Les Claypool’s Duo de Twang

Oct. 19 • Madison Theater

0 Comments · Tuesday, October 15, 2013
Les Claypool is primarily known for fronting his band Primus, but he has also proven to be a diverse, intelligent and unique bass player who can throw down with a variety of other artists in a wide array of genres.  

The Spits

Oct. 17 • Mayday

0 Comments · Tuesday, October 15, 2013
Now based in Seattle, The Spits roared out of Kalamazoo, Mich., in 2000 with a self-appointed mission to make “Punk for the People,” a slogan they’ve made into their rallying cry.   

Built to Spill

Oct. 22 • Southgate House Revival

0 Comments · Tuesday, October 15, 2013
Now comes word that Built to Spill is working on what will be its eighth full-length studio effort, which we’re told will probably drop in late 2014. Until then, the band has embarked on an extensive tour, which is good news for those of us who like to get lost in sound — Built to Spill’s epic guitar reveries are even more immersive in a live setting.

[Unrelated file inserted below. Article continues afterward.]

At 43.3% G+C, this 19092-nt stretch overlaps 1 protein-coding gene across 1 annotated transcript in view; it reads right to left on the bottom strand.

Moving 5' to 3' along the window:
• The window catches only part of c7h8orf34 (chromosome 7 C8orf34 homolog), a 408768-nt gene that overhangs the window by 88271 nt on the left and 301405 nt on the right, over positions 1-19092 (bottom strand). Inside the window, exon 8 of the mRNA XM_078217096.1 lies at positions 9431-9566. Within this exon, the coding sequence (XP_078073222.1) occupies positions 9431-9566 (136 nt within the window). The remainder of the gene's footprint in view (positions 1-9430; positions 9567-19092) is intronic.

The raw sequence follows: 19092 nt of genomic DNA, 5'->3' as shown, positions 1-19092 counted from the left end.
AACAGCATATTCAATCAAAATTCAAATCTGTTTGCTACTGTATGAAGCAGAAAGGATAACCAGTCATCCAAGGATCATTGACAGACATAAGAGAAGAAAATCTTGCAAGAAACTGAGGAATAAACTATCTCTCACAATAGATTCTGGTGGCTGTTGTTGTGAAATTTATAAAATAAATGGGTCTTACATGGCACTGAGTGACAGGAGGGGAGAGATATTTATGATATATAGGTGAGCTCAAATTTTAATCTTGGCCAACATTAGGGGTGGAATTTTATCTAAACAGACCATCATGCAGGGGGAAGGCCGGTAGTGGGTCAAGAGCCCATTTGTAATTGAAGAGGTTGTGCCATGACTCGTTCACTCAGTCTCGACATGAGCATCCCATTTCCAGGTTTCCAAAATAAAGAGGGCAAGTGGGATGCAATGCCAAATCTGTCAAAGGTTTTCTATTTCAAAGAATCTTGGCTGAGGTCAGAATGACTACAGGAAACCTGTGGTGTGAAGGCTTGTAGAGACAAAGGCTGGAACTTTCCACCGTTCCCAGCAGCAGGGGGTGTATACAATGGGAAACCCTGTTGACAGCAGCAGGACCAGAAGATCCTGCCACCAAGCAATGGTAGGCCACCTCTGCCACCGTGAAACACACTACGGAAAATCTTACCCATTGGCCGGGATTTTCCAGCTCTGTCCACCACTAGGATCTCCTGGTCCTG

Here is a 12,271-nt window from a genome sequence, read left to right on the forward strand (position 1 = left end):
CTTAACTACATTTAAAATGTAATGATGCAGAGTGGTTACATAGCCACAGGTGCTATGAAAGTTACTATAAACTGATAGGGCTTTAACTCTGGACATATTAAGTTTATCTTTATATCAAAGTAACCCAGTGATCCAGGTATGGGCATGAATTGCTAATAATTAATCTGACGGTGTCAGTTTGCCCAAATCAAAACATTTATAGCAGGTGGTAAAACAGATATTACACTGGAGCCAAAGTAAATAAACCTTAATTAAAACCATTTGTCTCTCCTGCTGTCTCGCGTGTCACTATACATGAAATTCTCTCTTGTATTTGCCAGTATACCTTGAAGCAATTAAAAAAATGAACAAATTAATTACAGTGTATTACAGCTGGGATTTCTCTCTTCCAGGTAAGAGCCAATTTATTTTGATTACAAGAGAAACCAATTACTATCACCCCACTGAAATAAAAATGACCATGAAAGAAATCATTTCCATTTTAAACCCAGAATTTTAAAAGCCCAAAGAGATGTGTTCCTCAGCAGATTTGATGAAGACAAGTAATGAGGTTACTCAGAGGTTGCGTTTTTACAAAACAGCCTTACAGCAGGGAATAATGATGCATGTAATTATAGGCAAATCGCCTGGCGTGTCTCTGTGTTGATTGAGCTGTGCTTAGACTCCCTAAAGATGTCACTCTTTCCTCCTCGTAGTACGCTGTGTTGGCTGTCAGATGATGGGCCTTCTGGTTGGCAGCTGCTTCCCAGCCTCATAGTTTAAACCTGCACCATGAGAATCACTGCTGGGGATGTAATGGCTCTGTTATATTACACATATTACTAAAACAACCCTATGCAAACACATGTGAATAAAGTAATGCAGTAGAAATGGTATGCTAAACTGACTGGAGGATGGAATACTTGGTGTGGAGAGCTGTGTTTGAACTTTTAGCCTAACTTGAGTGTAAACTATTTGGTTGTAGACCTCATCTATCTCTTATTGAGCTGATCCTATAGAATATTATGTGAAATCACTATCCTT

Tim Easton

Oct. 13 • MOTR Pub

0 Comments · Tuesday, October 8, 2013
 Easton’s released a slew of Americana-flavored records since parting ways with Haynes Boys in the late ’90s, each time touring across America and Europe, playing for the type of small but mostly appreciative crowds that might discourage lesser men.  

David Bromberg Band

Oct. 10 • 20th Century Theater

0 Comments · Tuesday, October 8, 2013
Bromberg may be the most famous nobody in music, but he’s somebody you can’t afford to miss.  

The SteelDrivers

Oct. 11 • Southgate House Revival

0 Comments · Tuesday, October 8, 2013
The band is made up of various Bluegrass and Country music veterans who are out to bring intensity in sound, great musicianship, solid songwriting and an open mind to the Bluegrass genre.